Rhonda (Wendy Makkena), a 30 year old Italian-American bank teller who still lives with her parents, spots a naked Travis (John Benjamin Hickey), about to jump to his death from a Manhattan bridge, and leaps out of the car to stop him. While she bickers with her friends through the car’s window, Travis changes his mind and disappears, only to show up rather conveniently at her bank the next day. She obsessively stalks him, following him all the way to Texas where he’s been sent on a scavenger hunt by the tape recorded voice of his lover Bobby, recently deceased from AIDS. No sooner does Travis finally rid himself of Rhonda, than he realizes that he can’t face up to his quest — a trip to Bobby’s home town of Denton, TX — alone. He enlists Rhonda for emotional support and the duo set out to complete his mission while in the process forging an unlikely, if complicated friendship.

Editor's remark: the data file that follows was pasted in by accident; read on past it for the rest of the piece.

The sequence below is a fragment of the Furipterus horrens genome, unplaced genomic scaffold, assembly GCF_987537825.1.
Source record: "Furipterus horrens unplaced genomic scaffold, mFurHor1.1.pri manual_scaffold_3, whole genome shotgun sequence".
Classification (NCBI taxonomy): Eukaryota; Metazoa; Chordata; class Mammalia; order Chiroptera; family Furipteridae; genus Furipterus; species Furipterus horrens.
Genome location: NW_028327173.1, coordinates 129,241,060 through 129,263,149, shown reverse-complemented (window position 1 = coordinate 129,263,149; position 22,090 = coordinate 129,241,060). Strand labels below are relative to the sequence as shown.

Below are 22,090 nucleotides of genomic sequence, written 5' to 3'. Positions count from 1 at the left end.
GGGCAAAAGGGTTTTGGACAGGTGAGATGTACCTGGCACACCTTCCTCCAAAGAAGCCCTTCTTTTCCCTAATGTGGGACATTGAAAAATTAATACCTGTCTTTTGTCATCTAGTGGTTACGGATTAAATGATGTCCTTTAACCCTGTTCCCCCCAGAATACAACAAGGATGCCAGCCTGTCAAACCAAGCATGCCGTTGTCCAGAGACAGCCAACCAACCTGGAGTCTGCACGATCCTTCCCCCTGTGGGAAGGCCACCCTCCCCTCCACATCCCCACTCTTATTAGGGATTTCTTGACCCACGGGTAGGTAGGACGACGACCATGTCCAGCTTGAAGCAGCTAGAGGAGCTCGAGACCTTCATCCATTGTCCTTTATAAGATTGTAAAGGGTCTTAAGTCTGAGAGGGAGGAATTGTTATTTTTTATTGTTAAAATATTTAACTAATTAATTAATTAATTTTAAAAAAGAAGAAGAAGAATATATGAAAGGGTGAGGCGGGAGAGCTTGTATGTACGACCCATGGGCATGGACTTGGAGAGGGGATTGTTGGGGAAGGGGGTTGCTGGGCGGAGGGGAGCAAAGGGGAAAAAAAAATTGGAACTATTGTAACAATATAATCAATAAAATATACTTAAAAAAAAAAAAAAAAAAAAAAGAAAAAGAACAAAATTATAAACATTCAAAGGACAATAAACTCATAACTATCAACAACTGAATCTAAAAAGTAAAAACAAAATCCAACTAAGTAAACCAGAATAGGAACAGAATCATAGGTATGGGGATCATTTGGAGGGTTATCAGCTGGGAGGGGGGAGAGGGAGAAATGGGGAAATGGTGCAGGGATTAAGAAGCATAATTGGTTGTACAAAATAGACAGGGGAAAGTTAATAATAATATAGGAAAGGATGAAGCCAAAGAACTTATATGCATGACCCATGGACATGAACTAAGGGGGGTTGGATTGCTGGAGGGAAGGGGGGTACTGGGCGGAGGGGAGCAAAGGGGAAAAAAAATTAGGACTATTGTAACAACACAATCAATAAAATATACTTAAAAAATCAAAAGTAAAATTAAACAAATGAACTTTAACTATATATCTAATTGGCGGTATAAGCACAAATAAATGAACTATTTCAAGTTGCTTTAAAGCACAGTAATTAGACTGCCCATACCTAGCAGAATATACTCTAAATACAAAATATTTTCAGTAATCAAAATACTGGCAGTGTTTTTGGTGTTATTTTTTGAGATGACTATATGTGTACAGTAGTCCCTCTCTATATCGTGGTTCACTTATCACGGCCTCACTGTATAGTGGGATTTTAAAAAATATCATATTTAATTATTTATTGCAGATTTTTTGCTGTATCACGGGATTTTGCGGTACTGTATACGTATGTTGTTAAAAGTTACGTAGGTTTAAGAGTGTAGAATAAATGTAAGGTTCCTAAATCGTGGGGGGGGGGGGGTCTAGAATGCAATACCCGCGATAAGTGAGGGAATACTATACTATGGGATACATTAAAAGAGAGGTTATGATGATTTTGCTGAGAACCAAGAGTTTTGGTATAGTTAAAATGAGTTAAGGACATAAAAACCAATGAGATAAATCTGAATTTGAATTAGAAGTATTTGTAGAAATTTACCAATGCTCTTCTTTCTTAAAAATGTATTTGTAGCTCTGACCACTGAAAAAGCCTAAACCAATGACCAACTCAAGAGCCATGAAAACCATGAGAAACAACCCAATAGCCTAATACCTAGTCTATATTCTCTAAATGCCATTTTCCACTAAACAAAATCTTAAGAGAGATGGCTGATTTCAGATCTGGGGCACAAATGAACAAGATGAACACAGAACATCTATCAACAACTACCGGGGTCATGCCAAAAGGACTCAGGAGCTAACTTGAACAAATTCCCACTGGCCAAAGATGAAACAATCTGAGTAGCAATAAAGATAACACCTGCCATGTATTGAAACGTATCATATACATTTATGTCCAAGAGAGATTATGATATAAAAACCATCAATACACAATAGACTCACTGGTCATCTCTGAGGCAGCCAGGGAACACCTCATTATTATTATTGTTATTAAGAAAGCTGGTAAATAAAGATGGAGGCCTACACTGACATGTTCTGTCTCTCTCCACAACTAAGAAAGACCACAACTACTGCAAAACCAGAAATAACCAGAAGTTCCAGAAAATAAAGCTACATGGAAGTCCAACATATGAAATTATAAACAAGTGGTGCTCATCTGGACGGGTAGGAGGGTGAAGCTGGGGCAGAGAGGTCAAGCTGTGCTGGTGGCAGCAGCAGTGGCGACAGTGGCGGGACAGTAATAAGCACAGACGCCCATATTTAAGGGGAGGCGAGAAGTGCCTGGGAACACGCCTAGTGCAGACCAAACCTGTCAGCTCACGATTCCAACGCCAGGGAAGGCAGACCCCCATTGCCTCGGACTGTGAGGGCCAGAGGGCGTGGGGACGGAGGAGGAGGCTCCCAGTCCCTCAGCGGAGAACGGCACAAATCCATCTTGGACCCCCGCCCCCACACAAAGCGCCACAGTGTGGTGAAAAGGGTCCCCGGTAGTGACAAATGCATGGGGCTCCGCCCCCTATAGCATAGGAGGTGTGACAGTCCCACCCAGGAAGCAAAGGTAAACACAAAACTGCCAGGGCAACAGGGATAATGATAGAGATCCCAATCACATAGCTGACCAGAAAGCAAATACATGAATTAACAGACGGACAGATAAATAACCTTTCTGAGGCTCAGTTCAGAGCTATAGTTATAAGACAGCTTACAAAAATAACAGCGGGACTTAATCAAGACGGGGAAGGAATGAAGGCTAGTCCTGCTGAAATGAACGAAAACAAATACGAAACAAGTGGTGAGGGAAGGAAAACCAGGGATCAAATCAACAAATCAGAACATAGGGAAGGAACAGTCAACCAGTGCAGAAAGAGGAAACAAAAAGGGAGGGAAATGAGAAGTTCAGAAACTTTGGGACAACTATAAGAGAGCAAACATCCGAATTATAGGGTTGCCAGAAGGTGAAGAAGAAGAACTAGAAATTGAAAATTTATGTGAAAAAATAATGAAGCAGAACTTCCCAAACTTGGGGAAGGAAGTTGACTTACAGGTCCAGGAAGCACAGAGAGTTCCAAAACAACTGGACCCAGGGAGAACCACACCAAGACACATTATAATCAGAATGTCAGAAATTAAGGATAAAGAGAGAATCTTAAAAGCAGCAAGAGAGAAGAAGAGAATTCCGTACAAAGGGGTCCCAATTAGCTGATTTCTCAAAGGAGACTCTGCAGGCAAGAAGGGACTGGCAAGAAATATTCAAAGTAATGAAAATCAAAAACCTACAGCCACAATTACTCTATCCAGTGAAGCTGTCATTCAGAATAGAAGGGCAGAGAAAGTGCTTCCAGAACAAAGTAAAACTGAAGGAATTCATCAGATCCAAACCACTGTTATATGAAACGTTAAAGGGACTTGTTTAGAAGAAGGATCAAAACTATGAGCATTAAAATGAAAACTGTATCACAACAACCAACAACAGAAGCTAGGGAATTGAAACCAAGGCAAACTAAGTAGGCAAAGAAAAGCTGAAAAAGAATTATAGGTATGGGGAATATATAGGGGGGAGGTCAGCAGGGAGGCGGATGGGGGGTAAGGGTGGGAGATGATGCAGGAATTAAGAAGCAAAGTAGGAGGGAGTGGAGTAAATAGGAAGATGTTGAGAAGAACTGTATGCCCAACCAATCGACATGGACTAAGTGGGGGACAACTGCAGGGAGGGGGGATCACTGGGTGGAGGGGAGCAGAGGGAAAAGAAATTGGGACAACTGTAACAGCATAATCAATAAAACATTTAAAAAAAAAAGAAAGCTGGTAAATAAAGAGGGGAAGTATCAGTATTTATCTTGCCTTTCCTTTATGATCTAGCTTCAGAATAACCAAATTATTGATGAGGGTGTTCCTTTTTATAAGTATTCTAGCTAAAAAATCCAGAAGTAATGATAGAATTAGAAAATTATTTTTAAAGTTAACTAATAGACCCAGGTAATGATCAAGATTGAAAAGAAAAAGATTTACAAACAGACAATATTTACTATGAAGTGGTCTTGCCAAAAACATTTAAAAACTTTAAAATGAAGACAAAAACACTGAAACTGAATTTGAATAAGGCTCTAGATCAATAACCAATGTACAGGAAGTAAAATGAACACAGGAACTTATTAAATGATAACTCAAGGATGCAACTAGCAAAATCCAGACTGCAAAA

This surprisingly good film covered the entire emotional range without being overly manipulative or maudlin. Though I’m kinda suspicious that real-life small town Texans would react so kindly so quickly to a visit by such a stereotypically flashy, loudmouthed Princess and a gay New Yorker, these two Yankee fish out of water would eventually win them over. I, for one, found myself in the schizophrenic position of rooting for these lonely souls to somehow take their relationship to another level while simultaneously fearing exactly the same thing because that would have felt like a complete sell-out. I’m still not exactly sure where “North” is, but I’m guessing it’s the kind of place where haunted, searching folks such as Rhonda and Travis find some sense of inner peace and well-being. In this humorous and touching film by Tanya Wexler, we discover that the search for that special place can often be as gratifying as the place itself.